Investing Research

Is The Energy Summation Index Signaling A Tradable Bottom?

It’s been a relentless crash in energy stocks as some have fallen 70 to 80 percent from their highs. And from peak to trough the SPDR Energy ETF (XLE) dropped 27 percent. During the most recent drop in energy stocks, The McClellan Summation Index of XLE components flashed a massive bullish divergence. If you’re not familiar, this can be indicative of tired selling (exhaustion) via waning breadth on an intermediate term

4 Reasons Utilities Deserve A Place In Your Portfolio

Utilities often isn’t the sexiest sector to invest in, but its days as purely a defensive space or a dividend play are long gone. If you’ve geared your holdings in this bull market to where the best relative strength is compared to the S&P 500 (SPX – Quote), you’re no doubt heavily exposed to technology. Good for you. Now consider managing stock market risk via some exposure to utilities. There

Is Apple’s Stock (AAPL) A Buy On This Pullback?

The big drop in Apple’s stock price on December 1st was a near-term warning. Not only for Apple (AAPL – Quote) investors, but for the broader market. Surprisingly, the NASDAQ 100 (NDX – Quote) absorbed that down day pretty well and appeared (on the surface) as though consolidation was an easy game into the first week of December. But that consolidation gave way to deeper pullback, and AAPL led the way lower. Apple’s

5th Longest Period In 50 Years Without 10 Percent Correction Being Tested Now

It’s been a while since the S&P 500 (SPX – Quote) had a 10 percent correction. To be precise it’s been 38 months! (See attached table below). As you can see, this is the 5th longest streak in the past half century. This table also highlights that the streak of months without a 10 percent correction in the 1990’s was twice as long as the current streak. Now let’s check out

SPX Offers Potential 39% Return For Bearish Traders

The S&P 500 (SPX) has taken a bit of a beating recently and (so far at least) Santa Claus has not come to town. One trading opportunity for those traders with a bearish bias over the next week or so is a Bear Call Spread using the 2000 strike as the short call and the 2025 strike as the long call. As of Tuesday’s close, this trade offered a roughly

2015 Market Outlook: The Consumer Discretionary And Staples Sectors

One of the most important functions in my research is tracking sector performance. It is deeply imbedded within my broader macro work, as I find that drilling down into each sector allows me to gauge the overall health of the financial markets. It also assists me in locating areas of the market that I want to focus my investment strategies on. For more on my approach and to read my other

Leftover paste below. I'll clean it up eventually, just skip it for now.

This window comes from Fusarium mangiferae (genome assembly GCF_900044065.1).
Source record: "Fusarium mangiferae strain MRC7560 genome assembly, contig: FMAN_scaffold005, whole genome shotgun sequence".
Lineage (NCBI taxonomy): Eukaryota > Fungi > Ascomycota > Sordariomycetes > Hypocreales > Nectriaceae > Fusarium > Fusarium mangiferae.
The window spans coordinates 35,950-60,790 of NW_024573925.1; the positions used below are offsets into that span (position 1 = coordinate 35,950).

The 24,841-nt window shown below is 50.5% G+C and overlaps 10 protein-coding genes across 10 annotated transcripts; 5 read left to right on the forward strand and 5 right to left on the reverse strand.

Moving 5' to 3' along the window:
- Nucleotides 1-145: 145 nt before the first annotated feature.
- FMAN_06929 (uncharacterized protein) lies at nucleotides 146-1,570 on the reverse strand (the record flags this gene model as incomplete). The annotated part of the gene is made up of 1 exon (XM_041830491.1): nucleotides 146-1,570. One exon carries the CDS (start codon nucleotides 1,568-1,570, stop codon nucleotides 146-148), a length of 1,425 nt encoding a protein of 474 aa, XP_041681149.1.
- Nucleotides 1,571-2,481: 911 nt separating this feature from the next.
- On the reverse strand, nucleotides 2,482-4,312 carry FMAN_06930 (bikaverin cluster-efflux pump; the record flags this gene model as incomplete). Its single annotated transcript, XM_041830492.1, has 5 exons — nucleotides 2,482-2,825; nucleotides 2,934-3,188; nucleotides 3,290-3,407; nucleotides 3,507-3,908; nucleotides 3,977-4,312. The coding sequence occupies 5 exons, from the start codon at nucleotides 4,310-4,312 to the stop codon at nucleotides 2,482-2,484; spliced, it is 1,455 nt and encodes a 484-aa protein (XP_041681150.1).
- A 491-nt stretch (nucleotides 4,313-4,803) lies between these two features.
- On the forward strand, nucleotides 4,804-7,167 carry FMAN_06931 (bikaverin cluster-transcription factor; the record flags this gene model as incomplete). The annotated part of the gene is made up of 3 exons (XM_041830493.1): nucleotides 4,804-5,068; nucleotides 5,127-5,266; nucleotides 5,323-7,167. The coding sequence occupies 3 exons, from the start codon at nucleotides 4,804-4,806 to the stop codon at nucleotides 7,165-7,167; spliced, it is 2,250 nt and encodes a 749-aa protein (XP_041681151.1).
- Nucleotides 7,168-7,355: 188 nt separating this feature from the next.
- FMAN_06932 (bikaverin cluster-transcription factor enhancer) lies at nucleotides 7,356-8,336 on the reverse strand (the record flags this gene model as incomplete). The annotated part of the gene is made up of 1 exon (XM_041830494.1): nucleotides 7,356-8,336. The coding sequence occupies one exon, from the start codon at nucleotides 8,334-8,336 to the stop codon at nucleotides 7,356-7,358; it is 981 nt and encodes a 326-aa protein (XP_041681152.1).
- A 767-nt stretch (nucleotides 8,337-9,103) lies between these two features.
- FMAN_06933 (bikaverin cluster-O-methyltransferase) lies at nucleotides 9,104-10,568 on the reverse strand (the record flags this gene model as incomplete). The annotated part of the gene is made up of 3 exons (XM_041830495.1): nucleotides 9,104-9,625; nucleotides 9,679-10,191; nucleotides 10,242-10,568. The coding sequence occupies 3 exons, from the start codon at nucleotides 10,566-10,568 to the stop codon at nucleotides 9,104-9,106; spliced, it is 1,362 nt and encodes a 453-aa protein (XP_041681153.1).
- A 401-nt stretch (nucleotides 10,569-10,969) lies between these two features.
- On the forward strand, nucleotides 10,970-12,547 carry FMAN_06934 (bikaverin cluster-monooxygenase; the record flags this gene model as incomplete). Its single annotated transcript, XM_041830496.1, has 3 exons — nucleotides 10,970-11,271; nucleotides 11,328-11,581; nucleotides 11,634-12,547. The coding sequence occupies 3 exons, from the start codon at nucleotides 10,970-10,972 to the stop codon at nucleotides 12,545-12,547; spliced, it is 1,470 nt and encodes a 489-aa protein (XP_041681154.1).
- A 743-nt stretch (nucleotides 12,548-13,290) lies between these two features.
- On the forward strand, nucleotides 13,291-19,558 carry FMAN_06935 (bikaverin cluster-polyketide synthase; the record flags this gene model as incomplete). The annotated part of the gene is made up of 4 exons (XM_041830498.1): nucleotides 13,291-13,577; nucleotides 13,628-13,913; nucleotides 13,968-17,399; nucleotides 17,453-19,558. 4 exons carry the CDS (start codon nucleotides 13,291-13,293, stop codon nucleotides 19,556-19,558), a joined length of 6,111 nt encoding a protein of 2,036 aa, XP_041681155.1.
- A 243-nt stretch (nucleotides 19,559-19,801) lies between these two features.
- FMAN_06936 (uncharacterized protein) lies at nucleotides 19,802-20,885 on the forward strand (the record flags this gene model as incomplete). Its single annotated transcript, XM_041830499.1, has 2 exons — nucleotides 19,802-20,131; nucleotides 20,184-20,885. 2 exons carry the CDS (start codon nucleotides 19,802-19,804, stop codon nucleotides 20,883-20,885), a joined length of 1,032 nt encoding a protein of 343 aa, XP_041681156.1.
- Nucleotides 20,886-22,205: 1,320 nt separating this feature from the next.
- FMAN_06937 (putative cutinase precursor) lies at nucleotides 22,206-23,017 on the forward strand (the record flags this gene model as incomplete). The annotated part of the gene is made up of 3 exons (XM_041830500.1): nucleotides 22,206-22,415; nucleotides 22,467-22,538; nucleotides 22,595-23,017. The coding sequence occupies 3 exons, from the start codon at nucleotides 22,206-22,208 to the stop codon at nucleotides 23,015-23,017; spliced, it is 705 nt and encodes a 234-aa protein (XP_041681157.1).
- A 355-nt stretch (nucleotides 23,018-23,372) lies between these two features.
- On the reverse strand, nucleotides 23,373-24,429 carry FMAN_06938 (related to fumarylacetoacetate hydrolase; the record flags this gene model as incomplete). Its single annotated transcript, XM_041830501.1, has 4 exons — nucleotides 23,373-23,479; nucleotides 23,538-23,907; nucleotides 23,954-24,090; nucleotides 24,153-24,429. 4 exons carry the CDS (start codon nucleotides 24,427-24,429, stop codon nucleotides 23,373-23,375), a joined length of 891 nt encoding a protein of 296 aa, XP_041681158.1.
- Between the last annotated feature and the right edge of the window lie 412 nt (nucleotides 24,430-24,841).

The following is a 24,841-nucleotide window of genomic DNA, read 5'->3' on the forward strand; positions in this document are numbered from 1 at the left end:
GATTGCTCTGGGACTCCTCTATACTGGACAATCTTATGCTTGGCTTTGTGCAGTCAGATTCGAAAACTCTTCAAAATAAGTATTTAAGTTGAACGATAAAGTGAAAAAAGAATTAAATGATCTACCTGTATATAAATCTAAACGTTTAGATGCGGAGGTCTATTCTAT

2015 Market Outlook: The Materials And Energy Sectors

One of the most important functions in my research is tracking sector performance. It is deeply imbedded into my broader macro work, as I find that drilling down into each sector allows me to gauge the overall health of the financial markets. It also assists me in locating areas of the market that I want to focus my investment strategies on. For more on my approach and to read my other

10 Things Successful Traders Must Quantify

Subjective: Based on or influenced by personal feelings, tastes, or opinions. Proceeding from or taking place in a person’s mind rather than the external world. Subjective traders are intertwined with their trades. They generally enter trades out of greed and exit based on fear. They believe in their opinions more than the actual price action. They base trades off how they feel about a particular market at that time. A subjective

Could Crude Oil Prices Fall To $45 Per Barrel?

All eyes on Crude Oil prices. The downturn has been relentless and traders are now trying to figure out where the bottom will be. Normally, I only chart Crude Oil Futures on a daily basis, but with the recent collapse in futures prices I wanted to apply my Fibonacci method to some longer time frame charts to ascertain where the price of Crude Oil may be headed. If you follow

S&P 500 Fibonacci Pullback Sequence Strikes Again! What’s Next?

A month ago I pointed out in a note about the S&P 500‘s (Select SPDR ETF: SPY – Quote) fibonacci pullback sequence that the modest and viciously negated corrections that equities continue to have are anything but random in a larger context  – all building out as separate, strikingly similar leaves on the same up-trending branch of pullback and advance. Here’s what we noted then, following in the wake off